SHRIMP Refugee Housing
- Folds up into 1/4 of a shipping container
- Solar distillery provides fresh water at no cost
- Housing for 100,000 fits on one container ship for fast deployment
- Floats on 6 pontoons, or sets up on the ground
The SHRIMP (Sustainable Housing for Refugees via Mass Production) is an attempt to bring housing and other relief to large displaced or homeless populations, especially those who have suffered in a natural disaster. Providing shelter to a family of four, it folds up into 1/4 of a shipping container for efficient deployment. (cross sectional model pictured above)
Taking cues from IKEA’s flat-packing furniture, this shelter starts its life as a 10′ x 9.5′ x 8′ box, or exactly 1/4 of a “hi-cube” shipping container. Because of this standard size and self-contained design, the SHRIMP can be dispatched in extreme quantity; Maersk container ships, for example, can hold 6,400 containers. That equates to housing for roughly 100,000 people, on a single ship. Need medical or administrative centers, or even schools? Every 100th or 1000th SHRIMP can be a specialized unit, creating a complete mobile community. And using the solar distillery on the SHRIMP’s roof, fresh water needs are significantly reduced.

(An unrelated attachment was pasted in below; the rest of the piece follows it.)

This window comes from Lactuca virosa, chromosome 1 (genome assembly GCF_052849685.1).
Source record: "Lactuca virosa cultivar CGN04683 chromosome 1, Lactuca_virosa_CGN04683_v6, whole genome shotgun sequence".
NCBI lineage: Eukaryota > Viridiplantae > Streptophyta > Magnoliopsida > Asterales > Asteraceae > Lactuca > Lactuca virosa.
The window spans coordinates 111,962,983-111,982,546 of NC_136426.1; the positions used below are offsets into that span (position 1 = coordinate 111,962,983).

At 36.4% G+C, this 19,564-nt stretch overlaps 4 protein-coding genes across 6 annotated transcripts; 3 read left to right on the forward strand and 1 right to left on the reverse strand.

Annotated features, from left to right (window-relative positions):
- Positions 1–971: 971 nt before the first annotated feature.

Pack It Up
The SHRIMP has pontoons which automatically inflate, using compressed air canisters – assembly takes minutes, not hours. Because many container ships have cranes, this eliminates the need for docking infrastructure – units can be unloaded anywhere there’s water. As standard-sized shipping containers, the SHRIMP can also easily be trucked across land. In addition, the simple wooden interior is modifiable with tools available in most places, allowing units to be customized or even converted into more permanent homes.
SHRIMP units can be refitted for reuse, and use sustainably farmed wood (see Forest Stewardship Council). They can also be retrofitted out of shipping containers, which are piling up in the US: “It costs $2,000 to ship an empty container back to its source, he said, but China can build new ones for $1,200,” writes the Virginian Pilot. The SHRIMP draws upon that waste stream, providing both humanitarian aid and waste management.